According to the Federal Trade Commission, the test for unfairness assumes a tripartite approach. Three critical aspects are considered in analysis whether a practise is unfair or not. The paper shall briefly examine the three steps of analysis. Foremost, the substance of the injury is examined. The injury must be substantial in a way as to cause economic, social safety and or a health damage. According to this test, the harm occasioned by the conduct of the market player needs to be substantial enough to occasion an injury to the consumers and that injury must to be against public policy. Secondly, the test determines whether the benefits outweigh the injuries or harm caused by the unfairness. In this, the test examines the weight of the harm against the benefits to the consumers and the competitors. In the event the benefits outweigh the harm, the practise is considered fair and the converse holds. Finally, the practise must be one that the consumer under reasonable circumstances cannot avoid. In the event the practise in the market can be avoided by the consumer in the form of pursuing alternatives, it shall not be considered unfair. The Federal Trade Commission considers deceit and trickery in advertisement on media such as television and the internet as unfair. In that regard, the commission advocates for honesty and full disclosure in advertising concerns and practises.
In Treadway v Gatesway Chevrolet Oldmobile Inc. the defendant failed to issue an adverse action to the customer (appellant) who had not been given credit in her name as applied contrary to the provisions of the Equal Credit Opportunity Act. The facts were that Treadway was declined credit due to her low credit ability. Instead of being given an adverse action notification, she was instructed to provide an assignee. It is the latter’s name that the credit was obtained. This was, however, contrary to the law which provided that the creditor and or the dealer who declines credit to the customer should inform the customer in form of a notification of adverse action. The Court found that the defendant had sidestepped the law and failed to observe the legal provisions both by the spirit and the letter. I agree with the holding of the court. It is this paper’s contention that the approach assumed by the defendant in denying the customer credit and failing to inform her in the form of a notification was an affront to the law and needed to be cured in the way the court held.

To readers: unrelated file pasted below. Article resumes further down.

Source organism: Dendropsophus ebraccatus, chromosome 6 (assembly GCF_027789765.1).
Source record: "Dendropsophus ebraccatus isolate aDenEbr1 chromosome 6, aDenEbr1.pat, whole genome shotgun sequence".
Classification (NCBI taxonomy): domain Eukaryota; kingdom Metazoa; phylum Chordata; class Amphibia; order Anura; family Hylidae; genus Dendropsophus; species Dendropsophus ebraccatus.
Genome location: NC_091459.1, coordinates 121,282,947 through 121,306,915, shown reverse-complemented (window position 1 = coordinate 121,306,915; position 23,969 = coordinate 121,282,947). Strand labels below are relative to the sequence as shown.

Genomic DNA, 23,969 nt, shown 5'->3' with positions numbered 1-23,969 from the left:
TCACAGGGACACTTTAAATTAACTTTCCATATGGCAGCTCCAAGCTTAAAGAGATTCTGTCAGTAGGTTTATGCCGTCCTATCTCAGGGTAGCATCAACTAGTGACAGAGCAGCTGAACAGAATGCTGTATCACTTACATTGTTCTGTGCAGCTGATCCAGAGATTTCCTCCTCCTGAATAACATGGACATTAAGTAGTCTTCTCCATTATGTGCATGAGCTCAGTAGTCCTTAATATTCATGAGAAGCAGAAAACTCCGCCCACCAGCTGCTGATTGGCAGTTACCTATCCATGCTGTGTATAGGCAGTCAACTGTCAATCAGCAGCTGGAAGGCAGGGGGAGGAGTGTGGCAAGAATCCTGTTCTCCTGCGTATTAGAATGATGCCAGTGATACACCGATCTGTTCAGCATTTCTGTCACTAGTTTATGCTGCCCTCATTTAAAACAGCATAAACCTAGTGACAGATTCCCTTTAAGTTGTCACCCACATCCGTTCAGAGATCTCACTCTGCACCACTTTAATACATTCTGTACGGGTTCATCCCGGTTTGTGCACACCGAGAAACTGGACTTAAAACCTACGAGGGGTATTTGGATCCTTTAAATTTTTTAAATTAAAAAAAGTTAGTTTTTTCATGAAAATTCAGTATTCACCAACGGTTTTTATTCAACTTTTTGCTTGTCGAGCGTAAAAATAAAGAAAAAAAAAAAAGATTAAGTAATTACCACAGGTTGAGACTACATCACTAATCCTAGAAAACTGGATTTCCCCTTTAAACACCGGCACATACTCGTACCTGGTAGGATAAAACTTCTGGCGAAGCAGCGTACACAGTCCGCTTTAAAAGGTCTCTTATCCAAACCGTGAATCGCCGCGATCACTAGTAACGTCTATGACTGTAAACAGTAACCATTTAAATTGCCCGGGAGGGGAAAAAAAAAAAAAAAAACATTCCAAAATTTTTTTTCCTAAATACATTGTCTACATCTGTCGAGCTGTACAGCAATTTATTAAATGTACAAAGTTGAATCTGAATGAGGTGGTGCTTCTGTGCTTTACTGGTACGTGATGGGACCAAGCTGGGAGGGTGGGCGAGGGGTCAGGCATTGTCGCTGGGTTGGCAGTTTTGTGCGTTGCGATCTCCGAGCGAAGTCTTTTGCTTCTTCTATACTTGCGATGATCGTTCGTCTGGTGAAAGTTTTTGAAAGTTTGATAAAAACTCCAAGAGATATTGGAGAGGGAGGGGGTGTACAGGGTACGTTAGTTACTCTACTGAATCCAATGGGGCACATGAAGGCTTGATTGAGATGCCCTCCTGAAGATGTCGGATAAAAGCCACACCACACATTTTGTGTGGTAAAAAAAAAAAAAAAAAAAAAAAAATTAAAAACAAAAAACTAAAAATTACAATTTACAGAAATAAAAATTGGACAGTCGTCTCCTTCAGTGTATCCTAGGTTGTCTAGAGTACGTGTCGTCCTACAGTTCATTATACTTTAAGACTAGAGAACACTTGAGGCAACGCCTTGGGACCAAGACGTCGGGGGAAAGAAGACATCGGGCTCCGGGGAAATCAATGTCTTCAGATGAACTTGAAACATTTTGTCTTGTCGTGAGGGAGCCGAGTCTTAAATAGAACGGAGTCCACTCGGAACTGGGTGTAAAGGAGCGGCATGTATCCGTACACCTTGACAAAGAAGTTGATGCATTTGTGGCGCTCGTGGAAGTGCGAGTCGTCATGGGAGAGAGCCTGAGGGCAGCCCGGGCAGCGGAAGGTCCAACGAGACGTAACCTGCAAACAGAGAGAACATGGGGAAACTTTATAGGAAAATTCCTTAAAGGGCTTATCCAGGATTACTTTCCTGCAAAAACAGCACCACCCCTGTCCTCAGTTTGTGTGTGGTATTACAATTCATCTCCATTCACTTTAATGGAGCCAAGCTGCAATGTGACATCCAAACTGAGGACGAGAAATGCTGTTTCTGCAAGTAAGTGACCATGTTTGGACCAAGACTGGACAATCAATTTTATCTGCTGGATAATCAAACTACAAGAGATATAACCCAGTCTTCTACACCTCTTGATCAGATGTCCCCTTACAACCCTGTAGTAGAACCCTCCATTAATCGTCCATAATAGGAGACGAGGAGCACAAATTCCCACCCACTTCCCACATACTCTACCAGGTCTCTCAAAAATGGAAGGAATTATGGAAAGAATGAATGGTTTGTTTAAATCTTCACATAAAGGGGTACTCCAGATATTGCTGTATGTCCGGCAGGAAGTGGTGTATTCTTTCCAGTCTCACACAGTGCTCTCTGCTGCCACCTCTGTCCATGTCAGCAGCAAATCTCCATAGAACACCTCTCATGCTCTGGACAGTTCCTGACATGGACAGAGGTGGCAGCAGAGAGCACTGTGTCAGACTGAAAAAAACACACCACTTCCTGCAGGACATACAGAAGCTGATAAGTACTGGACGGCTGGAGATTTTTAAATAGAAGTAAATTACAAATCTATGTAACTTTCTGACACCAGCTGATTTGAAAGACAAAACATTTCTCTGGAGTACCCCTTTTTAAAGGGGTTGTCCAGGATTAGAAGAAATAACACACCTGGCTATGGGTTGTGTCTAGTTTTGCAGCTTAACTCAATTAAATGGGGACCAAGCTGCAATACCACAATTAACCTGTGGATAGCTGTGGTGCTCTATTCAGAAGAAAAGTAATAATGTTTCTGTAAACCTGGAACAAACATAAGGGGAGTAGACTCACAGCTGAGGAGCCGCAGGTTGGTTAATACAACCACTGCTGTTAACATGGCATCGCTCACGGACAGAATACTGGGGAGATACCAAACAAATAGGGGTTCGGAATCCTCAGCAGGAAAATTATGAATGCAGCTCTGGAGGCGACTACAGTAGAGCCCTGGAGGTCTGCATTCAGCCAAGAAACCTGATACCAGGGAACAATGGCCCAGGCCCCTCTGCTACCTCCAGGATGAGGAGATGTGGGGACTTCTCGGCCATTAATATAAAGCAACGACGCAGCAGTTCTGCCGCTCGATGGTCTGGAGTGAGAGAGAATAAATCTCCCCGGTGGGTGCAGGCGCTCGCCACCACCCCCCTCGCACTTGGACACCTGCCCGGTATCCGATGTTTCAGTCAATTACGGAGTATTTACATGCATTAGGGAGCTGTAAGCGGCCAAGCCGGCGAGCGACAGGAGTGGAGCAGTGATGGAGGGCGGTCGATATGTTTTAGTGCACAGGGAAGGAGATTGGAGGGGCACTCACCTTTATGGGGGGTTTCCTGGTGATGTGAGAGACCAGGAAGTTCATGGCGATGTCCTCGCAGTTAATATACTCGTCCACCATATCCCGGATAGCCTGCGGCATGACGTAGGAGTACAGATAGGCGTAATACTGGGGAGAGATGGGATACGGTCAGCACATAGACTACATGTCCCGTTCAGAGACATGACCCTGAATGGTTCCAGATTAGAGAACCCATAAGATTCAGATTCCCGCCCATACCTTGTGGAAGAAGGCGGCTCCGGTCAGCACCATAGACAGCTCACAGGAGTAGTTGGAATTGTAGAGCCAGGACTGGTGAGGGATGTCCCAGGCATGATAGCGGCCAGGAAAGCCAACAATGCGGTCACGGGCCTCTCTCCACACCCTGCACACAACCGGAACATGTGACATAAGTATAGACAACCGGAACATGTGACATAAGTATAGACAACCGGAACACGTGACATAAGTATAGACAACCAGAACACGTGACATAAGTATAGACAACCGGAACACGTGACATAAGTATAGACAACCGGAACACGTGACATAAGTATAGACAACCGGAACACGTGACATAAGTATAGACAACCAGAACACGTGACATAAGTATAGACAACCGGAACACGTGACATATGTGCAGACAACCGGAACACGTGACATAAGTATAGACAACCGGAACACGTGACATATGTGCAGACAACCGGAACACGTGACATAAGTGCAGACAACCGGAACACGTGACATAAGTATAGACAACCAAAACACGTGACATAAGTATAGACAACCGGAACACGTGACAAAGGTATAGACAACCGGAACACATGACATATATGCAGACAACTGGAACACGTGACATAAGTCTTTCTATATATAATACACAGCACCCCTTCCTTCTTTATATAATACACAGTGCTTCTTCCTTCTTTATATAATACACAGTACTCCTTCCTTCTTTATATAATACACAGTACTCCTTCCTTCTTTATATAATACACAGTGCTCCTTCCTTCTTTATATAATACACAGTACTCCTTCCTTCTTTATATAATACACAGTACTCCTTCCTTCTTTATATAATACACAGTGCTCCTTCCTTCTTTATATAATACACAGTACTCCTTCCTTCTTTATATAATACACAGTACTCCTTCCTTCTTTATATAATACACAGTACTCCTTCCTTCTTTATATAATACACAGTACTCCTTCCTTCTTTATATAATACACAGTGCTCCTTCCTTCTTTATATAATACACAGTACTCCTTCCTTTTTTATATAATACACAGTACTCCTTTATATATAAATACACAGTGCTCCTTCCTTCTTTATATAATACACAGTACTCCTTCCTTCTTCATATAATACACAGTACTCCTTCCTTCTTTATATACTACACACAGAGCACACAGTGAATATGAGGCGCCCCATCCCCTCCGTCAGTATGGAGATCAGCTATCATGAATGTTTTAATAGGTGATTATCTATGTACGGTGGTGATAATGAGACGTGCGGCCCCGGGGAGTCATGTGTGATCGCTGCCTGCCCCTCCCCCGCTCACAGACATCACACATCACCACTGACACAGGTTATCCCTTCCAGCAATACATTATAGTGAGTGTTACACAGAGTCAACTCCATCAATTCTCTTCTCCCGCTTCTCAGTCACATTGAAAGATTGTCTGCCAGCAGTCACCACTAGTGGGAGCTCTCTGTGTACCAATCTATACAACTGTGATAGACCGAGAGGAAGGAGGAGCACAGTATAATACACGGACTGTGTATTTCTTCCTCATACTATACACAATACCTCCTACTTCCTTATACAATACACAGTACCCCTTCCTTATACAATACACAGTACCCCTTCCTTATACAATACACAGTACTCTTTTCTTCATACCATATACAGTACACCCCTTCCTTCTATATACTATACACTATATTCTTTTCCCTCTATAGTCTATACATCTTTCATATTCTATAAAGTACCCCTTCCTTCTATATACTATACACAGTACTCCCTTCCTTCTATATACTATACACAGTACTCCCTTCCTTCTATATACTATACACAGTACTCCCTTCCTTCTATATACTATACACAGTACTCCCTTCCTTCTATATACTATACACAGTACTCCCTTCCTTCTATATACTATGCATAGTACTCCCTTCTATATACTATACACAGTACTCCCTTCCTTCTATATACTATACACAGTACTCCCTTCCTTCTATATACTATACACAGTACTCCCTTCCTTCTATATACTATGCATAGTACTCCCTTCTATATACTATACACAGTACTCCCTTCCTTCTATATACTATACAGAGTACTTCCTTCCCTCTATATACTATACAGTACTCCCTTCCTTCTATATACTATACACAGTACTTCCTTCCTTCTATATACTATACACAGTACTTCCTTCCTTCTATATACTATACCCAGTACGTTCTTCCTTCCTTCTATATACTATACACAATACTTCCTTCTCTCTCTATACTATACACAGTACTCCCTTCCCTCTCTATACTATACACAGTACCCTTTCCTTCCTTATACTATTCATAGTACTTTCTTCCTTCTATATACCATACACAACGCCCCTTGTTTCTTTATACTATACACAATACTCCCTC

Sarbanes Oxley Act, 2002 was prompted by the unethical practises particularly by corporates. The greed and selfish pursuit of profits was being advanced to the detriment of ethics and public policy. A case in point is the Enron scandal in which creative and fraudulent accounting had been used to defraud the public of its finances. The Sarbanes Oxley Act among other things promotes whistle blowing and ethical principles and accountability in the management of corporates and businesses.
Eleven years down the line, it is the contention of this paper that the Sarbanes Oxley Act is working. This argument is premised on the current awareness in the business community and the strengthened regulatory framework. For instance, the Public Company Accounting Oversight Board, a product of the Act has been established and continues to strength accounting and auditing standards and requirements imposed on public companies. In addition, the ethical awareness and consciousness has increased with whistleblowing taking a central role in reduction or mitigation of financial frauds. However, this is not to say that the financial circles have no challenges. Indeed, despite the Act, financial fraud still continues right in the eyes of accountants and auditors. Lehman fraud is a case in point.
Beales, J. H. (2013, March 2). The FTC's Use of Unfairness Authority: Its Rise, Fall, and Resurrection. Retrieved May 19, 2013, from Federal Trade Commission: http://www.ftc.gov/speeches/beales/unfair0603.shtm
Martens , T., & Kelleher, A. (2004). A Global Perspective on Whistleblowing. International Business Ethics Review, 7(2), 1-14.
Treadway v. Gateway Chevrolet Oldsmobile Inc., 362 F. 3d 971 (Court of Appeal 7th Circuit April 2, 2004).
Velasquesz , M. (2006). Enron's fall. In M. Velasquez, Business Ethics, Concepts and Cases (pp. 53-55). New York: Pearson: Prentice Hall.